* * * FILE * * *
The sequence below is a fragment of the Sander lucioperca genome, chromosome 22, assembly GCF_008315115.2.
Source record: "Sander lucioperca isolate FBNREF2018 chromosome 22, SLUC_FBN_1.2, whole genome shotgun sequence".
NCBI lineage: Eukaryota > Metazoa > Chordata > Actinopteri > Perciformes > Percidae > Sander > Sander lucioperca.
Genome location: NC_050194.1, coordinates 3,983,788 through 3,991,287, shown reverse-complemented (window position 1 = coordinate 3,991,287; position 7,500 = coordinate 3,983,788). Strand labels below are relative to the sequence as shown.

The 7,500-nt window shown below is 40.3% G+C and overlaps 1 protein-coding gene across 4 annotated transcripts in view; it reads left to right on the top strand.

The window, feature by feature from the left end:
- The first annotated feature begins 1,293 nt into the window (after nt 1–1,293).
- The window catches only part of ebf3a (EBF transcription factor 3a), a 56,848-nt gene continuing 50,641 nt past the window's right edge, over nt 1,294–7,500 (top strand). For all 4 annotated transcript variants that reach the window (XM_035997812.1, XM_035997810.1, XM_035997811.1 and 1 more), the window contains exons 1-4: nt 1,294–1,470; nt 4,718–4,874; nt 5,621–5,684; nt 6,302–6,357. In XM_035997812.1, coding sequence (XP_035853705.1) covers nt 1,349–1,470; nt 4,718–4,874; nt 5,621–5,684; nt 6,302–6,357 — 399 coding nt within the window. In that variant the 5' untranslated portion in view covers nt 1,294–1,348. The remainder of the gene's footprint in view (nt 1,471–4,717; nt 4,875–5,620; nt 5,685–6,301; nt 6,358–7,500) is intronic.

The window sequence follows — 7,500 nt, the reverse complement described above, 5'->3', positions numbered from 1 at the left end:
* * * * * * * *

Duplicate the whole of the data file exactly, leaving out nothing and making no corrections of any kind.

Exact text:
The sequence below is a fragment of the Sander lucioperca genome, chromosome 22, assembly GCF_008315115.2.
Source record: "Sander lucioperca isolate FBNREF2018 chromosome 22, SLUC_FBN_1.2, whole genome shotgun sequence".
NCBI lineage: Eukaryota > Metazoa > Chordata > Actinopteri > Perciformes > Percidae > Sander > Sander lucioperca.
Genome location: NC_050194.1, coordinates 3,983,788 through 3,991,287, shown reverse-complemented (window position 1 = coordinate 3,991,287; position 7,500 = coordinate 3,983,788). Strand labels below are relative to the sequence as shown.

The 7,500-nt window shown below is 40.3% G+C and overlaps 1 protein-coding gene across 4 annotated transcripts in view; it reads left to right on the top strand.

The window, feature by feature from the left end:
- The first annotated feature begins 1,293 nt into the window (after nt 1–1,293).
- The window catches only part of ebf3a (EBF transcription factor 3a), a 56,848-nt gene continuing 50,641 nt past the window's right edge, over nt 1,294–7,500 (top strand). For all 4 annotated transcript variants that reach the window (XM_035997812.1, XM_035997810.1, XM_035997811.1 and 1 more), the window contains exons 1-4: nt 1,294–1,470; nt 4,718–4,874; nt 5,621–5,684; nt 6,302–6,357. In XM_035997812.1, coding sequence (XP_035853705.1) covers nt 1,349–1,470; nt 4,718–4,874; nt 5,621–5,684; nt 6,302–6,357 — 399 coding nt within the window. In that variant the 5' untranslated portion in view covers nt 1,294–1,348. The remainder of the gene's footprint in view (nt 1,471–4,717; nt 4,875–5,620; nt 5,685–6,301; nt 6,358–7,500) is intronic.

The window sequence follows — 7,500 nt, the reverse complement described above, 5'->3', positions numbered from 1 at the left end: